Something awfully curious is happening 250 million miles away in the asteroid belt.
Astronomers think they may be witnessing a never-before-seen collision between two asteroids.
The puzzle centers on a newly discovered object that superficially looks like a comet but lives among the asteroids.
The strange object was discovered on January 6
by the Lincoln Near-Earth Asteroid Research (LINEAR) sky survey. The
object appears to be in an orbit inside the main asteroid belt — not a
place where comets usually dwell.
The distinction? Comets swoop along elliptical orbits close in to the sun and grow long gaseous and dusty tails as ices sublimate off their solid nucleus and release dust. But asteroids are mostly in more circular orbits and are not normally expected to be as volatile as comets.
In the comments below veteran comet observer Jim Scotti correctly points out that several other weird comet/asteroid hybrids have been reported over the years.
But there is high excitement this time because astronomers following the object are reasonably convinced that for the first time ever they have a ringside seat to watching an actual hypervelocity collision between two previously unseen asteroids. The asteroid belt is littered with debris from ancient shattering collisions, but astronomers have never before seen a head-on smashup in the works.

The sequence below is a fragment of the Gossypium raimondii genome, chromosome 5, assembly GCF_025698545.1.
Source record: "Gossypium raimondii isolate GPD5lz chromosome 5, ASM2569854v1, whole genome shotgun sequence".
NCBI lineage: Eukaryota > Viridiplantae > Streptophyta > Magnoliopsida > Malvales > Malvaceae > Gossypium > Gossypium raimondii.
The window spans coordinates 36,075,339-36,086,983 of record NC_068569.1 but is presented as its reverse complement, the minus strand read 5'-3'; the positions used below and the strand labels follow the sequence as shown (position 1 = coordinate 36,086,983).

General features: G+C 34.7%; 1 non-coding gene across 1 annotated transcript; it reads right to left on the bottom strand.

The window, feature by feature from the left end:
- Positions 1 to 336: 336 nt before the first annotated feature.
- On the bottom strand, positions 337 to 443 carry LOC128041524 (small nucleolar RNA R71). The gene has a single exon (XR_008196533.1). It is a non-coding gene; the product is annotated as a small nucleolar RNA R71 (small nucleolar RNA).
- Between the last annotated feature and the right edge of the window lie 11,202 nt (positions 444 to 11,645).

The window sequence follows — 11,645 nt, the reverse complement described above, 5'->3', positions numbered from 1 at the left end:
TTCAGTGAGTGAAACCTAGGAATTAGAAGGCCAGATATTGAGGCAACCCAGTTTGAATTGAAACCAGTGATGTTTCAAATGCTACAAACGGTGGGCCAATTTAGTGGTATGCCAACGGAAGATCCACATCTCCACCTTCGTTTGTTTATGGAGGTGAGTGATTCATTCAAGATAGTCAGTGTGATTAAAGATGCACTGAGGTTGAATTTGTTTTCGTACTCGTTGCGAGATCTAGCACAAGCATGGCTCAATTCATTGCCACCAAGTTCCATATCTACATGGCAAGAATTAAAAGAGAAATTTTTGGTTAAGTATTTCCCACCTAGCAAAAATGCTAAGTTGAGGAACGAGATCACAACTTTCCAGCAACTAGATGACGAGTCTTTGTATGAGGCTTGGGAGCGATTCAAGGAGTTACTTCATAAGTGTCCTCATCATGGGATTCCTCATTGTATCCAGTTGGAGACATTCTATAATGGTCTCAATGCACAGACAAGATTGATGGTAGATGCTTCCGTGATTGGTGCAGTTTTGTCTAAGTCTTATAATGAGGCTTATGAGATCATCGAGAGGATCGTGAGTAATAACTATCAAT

In the previous cases an asteroid containing ices may have experienced a short-lived outburst. Or, a fragile icy and stony nucleus simply came unglued and the remnants are being scattered by the pressure of the solar wind.
(Perhaps extraterrestrials are playing a real version of the popular 1980's arcade game "Asteroids.")
No doubt there will be many more observations of this evolving phenomenon in the near future, so stay tuned.
Photo Credit: Spacewatch/U of Arizona